Ethylene is known to be polymerizable with many comonomers to form polyethylene copolymers of many different types ranging from hard impact resistant plastics and thermoplastics, to soft elastic films, to hard, rubbery elastomeric tires and the like. Polyethylene can also be blended with other polyolefins to optimize properties.

Ethylene copolymers are also useful as components in adhesives; in particular they can be used in hot melt adhesive compositions, and the like. Typically, tackifiers are added to these ethylene copolymers to give them their adhesive qualities. The strength of the adhesive bond is generally dependent upon the base copolymer and the tackifier used. For example, an ethylene-vinyl acetate copolymer(EVA) blended with a typical non-polar tackifier generally has poor bond strength in comparison with a similar formulation where the EVA was blended with a polar tackifier. Thus, it would be desirable to develop a modifier that when added would increase the bond strength of EVAs blended with non-polar tackifiers as well as increasing the bond strength of EVAs bonded with polar tackifiers.

SUMMARY OF THE INVENTION

This invention relates to a blend of an ethylene copolymer, a tackifier and a modifier. The ethylene copolymer comprises ethylene and one or more polar monomers, preferably esters, acids, alcohols and the like. The modifier comprises a straight or branched chain aliphatic hydrocarbon having one or more polar groups along the aliphatic structure. The polar groups can be one or more acids, alcohols, esters, amides, amines, ketones, aldehydes or mixtures thereof and the like. These blends are then used as adhesives and the like.

DESCRIPTION OF PREFERRED EMBODIMENTS

This invention relates generally to ethylene copolymers blended with tackifiers and a modifier to produce adhesives, preferably hot melt adhesives, and hot melt pressure sensitive adhesives. It is preferred that the formulation have now water or aqueous components present, however, it is possible that trace amounts of water or moisture may be present in the components. The inventive composition or formulation however, is essentially absent of water or aqueous components or aqueous impurities, thereby being most suitable for hot melt adhesive type formulations. "Essentially absent" means no more than about 0.5 wt. %, preferably less than about 0.2 wt. %, and most preferably, less than about 0.05 wt. % aqueous components or impurities based on the total wt. of the blend may be present in the formulation. The ethylene copolymers which can be used in the blends include ethylene copolymerized with any polar monomer. Examples of polar monomers include, but are not limited to vinyl acids, alcohols, esters, and the like. Preferred examples include alkylmethacrylates, alkylacrylates, alkylmethacrylic acids and alkylacrylic acids. Even more preferable examples of suitable monomers include vinyl acetate, acrylic acid, methacrylic acid, methacrylate, ethylmethacrylate, methylmethacrylate, ethylacrylate and methylacrylate. In another embodiment the ethylene copolymer may be a polymer of ethylene and an alpha olefin, preferably a C3 to C8 alpha olefin. Examples include ethylene/hexene, ethylene/butene, and ethylene/octene copolymers and the like.

The polar monomers are typically present in the copolymer at about 1 to about 60 wt. %, preferably 5 to about 50 wt. %, even more preferably about 15 to about 40 wt. %. These copolymers are produced by many processes known in the art and are available commercially in many forms. For example, ethylene vinyl acetate copolymers are produced by high pressure free radical polymerization and can be purchased from Exxon Chemical Company under the ESCORENE™ trade name.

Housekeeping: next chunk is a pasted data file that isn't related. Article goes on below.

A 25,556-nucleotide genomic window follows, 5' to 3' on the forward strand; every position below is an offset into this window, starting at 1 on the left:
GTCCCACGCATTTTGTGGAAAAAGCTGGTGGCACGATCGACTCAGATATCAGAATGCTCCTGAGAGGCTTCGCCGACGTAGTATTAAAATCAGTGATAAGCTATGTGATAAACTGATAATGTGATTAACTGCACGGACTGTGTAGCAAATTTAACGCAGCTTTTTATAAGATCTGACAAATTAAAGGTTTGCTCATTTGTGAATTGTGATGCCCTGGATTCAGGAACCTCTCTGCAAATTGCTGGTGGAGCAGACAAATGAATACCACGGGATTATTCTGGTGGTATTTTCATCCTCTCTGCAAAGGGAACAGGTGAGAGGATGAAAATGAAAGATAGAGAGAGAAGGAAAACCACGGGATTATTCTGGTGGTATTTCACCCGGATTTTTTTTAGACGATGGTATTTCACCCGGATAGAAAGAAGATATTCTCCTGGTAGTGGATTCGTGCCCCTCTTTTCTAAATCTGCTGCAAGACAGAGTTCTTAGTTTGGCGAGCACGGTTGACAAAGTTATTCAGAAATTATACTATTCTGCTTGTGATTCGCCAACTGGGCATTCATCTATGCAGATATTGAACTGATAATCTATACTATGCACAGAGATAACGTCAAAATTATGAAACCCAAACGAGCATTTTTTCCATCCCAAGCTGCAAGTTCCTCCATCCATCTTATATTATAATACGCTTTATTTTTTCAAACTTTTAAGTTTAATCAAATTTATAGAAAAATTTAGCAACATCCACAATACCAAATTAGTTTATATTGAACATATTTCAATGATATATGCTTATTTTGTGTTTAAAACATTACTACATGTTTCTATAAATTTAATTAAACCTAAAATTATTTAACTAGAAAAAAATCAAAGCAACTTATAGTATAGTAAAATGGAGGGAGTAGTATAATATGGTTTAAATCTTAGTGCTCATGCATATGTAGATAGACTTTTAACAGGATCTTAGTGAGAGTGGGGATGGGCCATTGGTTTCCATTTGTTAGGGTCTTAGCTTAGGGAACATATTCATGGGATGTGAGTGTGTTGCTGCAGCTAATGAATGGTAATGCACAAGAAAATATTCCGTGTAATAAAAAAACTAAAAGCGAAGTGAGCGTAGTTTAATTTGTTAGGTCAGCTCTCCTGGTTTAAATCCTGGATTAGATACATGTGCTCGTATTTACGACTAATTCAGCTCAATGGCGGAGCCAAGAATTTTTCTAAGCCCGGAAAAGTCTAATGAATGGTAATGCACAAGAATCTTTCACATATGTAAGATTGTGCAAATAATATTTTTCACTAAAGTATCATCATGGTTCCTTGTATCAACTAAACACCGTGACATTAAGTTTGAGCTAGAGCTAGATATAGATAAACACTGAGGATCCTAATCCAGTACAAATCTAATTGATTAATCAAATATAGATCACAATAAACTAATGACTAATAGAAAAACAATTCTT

The tackifiers used in the blends of this invention include any natural or synthetic tackifier. The tackifier may be polar or non-polar, solid or liquid or both. Examples of suitable tackifiers include, but are not limited to, rosins, rosin esters, tall oil rosin esters, linear, branched or cyclic chain aliphatic tackifiers or tackifiers containing mixtures of the straight, branched or cyclic chain aliphatic components, terpenes, or mixtures of the above or the like. Preferred tackifiers include aliphatics and aliphatic mixtures and rosin esters. Specific preferred tackifiers include ECR-372B, a hydrocarbon tackifier comprising mostly various five and nine carbon olefins, diolefins and aromatics in linear cyclic and/or branched forms, Foral 105 and Bevilite 62-107B which are rosin esters. The tackifier may be present in the blend at up to about 80 wt. %, preferably from about 20 to about 60 wt. %, even more preferably from about 40 to about 60 wt. %.

The modifiers that are used in the blends are aliphatic, linear or branched chain hydrocarbons having a polar group or groups attached along the aliphatic structure. The modifiers are typically a C5 -C20, preferably C10 -C15, even more preferably C12 -C15 linear or branched chain aliphatic hydrocarbon or blends thereof having one or more similar or different polar groups distributed along the aliphatic structure. The polar groups that can be distributed along the aliphatic structure include acids, alcohols, esters, amides, amines, ketones, aldehydes, acetates, ethers and the like. Preferred examples of polar groups include alcohols, acids and esters.

In general, modifiers comprising linear aliphatic hydrocarbons have been found to be more effective than modifiers of branched aliphatic hydrocarbons. Additional preferred modifiers include linear alphatics with a polar group attached to the terminus of the alphatic chain. Examples of modifiers include linear and/or branched octanol, decanol, decanal, tridecanol, tridecanal, n-heptanoic acid, n-nonanoic acid, isooctanoic acid, isotridecanoic acid, neoheptanoic acid, neodecanoic acid, heptanal, heptyl acetate, heptanone, heptyl amine, heptyl amide, heptyl ether, octyl acetate, octanal, octyl acetate, octanone, octyl amine, octyl amide, octyl ether, nonyl acetate, nonanal, nonyl acetate, nonanone, nonyl amine, nonyl amide, nonyl ether, decyl acetate, decanal, decyl acetate, decanone, decyl amine, decyl amide, decyl ether, tridecyl acetate, tridecanal, tridecyl acetate, tridecanone, tridecyl amine, tridecyl amide, tridecyl ether, dodecanol, dodecanoic acid, dodecyl acetate, dodecanone, dodecyl amine, dodecyl amide and dodecyl ether. Preferred modifiers include Exxal L1315, a mixture of C13 and C15 linear alphatic alcohols, decyl acetate, tridecyl acetate, and dodecanoic acid.